Less than two years after being diagnosed with esophageal cancer, the fiery polemicist and public intellectual Christopher Hitchens died last night, at 62.
His dominance in the age of the internet leaves us with a seemingly inexhaustible supply of in memoriams -- there's Hitchens on "Politically Incorrect," calling Mos Def "Mr. Definitely" as they spar over the ethics of nuclear armament, Hitchens "improving" Joe Scarborough as a host, Hitchens as a natural on "The Daily Show" and a regular on Fox, a Hitch-centric talk beamed to his bedside at the first sign the end could be near, led by Stephen Fry, Sean Pean, Salman Rushdie, Richard Dawkins, Christopher Buckley, Martin Amis, and the rest of the elite crowd he included among his closest friends, Hitchens drinking while discussing Youtube, Hitchens smoking while discrediting Mother Teresa, Hitchens sick and Hitchens well. There is also of course the work Hitchens called "most important" in his life, to the point of nursing cancer-forming habits to support it -- his brilliant, iconoclastic writing, for Vanity Fair, Slate, and even the Huffington Post.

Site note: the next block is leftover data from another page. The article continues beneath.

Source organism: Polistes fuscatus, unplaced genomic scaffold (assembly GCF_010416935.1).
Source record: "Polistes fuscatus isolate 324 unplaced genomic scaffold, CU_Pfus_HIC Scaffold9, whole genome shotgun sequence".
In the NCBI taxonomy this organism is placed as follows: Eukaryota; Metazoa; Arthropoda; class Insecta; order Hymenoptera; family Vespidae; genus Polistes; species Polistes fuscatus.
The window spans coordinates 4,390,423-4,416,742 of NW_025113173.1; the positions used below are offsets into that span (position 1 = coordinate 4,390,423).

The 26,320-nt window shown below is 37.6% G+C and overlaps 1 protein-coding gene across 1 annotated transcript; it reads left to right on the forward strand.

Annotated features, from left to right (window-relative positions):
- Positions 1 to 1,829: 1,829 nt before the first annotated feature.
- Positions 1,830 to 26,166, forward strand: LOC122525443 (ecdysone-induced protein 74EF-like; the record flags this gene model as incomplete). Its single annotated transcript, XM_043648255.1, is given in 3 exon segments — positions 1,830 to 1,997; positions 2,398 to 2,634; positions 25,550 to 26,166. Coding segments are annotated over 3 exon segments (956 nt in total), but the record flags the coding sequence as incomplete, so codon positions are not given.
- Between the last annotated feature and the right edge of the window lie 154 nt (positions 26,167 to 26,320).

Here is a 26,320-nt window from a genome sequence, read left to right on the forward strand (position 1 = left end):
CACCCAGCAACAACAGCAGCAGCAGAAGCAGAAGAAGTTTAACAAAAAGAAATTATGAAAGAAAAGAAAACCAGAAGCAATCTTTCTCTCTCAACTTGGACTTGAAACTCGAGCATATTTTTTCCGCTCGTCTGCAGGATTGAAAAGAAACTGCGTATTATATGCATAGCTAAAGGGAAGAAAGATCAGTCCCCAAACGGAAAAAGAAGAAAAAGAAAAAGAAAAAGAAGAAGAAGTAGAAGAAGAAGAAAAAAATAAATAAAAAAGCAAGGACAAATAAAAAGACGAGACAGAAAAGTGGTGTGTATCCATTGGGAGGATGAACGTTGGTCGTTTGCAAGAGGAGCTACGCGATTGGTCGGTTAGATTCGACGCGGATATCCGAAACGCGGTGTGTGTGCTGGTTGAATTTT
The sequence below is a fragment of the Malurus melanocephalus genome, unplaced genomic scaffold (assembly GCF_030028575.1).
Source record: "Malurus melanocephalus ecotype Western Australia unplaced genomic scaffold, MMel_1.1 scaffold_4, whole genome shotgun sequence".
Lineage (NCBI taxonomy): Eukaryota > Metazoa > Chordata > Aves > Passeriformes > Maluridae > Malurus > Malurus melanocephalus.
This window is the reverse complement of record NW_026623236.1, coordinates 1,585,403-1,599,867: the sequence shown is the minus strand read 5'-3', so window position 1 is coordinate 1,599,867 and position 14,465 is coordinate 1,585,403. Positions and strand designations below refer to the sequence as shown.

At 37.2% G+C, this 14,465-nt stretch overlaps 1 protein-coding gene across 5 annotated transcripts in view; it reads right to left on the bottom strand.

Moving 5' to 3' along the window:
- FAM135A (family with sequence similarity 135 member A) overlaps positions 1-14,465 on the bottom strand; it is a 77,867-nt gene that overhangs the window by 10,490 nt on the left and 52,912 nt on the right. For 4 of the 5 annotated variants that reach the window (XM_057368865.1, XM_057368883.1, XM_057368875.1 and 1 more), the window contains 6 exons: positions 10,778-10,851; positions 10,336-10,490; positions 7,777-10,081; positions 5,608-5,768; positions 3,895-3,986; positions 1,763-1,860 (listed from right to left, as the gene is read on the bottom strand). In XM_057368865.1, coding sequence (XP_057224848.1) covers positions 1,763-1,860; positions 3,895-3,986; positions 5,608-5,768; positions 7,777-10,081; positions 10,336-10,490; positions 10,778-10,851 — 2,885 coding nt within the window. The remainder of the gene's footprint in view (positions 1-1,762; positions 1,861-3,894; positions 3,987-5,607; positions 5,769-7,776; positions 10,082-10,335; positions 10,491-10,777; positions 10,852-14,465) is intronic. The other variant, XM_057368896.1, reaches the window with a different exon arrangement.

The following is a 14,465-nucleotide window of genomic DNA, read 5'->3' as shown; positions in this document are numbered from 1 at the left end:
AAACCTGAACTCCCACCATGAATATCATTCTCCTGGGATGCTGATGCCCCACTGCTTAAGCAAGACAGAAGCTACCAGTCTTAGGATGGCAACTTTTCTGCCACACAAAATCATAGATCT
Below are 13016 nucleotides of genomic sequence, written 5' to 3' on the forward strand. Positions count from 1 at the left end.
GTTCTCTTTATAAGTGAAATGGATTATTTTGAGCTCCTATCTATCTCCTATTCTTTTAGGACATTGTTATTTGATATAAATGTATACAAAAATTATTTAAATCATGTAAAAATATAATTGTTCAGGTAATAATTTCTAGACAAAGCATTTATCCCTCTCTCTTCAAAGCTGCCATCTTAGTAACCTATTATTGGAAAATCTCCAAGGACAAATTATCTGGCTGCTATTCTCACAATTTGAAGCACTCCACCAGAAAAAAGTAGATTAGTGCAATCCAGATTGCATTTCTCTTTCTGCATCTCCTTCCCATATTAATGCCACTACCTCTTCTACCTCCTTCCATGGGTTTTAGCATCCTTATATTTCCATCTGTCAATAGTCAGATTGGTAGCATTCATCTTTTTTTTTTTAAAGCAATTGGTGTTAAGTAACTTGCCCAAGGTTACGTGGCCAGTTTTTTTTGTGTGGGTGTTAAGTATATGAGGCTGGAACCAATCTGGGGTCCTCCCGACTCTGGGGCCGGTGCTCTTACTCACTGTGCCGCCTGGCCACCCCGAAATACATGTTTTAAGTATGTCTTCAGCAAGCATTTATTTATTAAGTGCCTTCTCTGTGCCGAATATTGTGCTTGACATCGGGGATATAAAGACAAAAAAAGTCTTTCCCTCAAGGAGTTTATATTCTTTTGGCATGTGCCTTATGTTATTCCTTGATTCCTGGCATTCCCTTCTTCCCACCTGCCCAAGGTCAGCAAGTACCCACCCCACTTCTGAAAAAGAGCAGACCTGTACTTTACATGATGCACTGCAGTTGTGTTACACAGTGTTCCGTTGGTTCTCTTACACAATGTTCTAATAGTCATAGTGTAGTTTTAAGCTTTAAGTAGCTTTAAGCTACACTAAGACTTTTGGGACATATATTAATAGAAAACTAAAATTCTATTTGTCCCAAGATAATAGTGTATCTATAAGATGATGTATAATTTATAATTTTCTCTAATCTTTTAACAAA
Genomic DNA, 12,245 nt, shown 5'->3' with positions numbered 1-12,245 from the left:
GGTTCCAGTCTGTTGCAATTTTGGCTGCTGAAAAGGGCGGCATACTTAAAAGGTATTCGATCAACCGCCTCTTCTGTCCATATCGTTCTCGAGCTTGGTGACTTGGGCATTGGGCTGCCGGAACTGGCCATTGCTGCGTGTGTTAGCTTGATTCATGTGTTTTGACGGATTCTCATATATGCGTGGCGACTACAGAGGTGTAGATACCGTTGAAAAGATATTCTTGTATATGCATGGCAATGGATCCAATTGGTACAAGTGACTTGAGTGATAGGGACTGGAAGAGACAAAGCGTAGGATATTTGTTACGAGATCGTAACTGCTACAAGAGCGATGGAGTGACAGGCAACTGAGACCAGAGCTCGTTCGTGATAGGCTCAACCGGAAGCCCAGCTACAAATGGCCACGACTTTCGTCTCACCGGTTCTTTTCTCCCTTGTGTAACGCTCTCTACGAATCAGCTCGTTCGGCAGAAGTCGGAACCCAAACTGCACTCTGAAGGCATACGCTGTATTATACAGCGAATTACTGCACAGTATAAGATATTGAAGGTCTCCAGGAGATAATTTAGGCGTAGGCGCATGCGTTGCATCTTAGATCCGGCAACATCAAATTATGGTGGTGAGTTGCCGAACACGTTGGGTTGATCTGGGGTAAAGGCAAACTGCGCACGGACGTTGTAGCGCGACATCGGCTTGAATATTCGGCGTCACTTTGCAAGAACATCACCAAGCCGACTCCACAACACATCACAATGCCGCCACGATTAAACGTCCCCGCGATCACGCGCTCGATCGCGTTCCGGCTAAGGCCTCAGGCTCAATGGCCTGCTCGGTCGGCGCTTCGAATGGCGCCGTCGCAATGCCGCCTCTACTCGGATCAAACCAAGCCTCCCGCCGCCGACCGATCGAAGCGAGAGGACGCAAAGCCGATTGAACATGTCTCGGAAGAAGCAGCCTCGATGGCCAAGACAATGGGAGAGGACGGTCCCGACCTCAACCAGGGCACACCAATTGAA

It's a bountiful harvest to sort through, even excepting his two dozen books, and we recommend the publisher's trailer below for Hitchens' 2010 memoir "Hitch 22" as a useful grounding point -- a compilation of 22 Hitchens moments that, like all of Hitchens' so-called "moments", represent his life's work and philosophy in miniature. What's remarkable about the long-ranging montage is the consistency of spirit on display since Hitchens' time as a precocious newcomer with less girth and more hair. It appears his devotion to his own standards did indeed last, as he predicted it would then, "til' he dropped."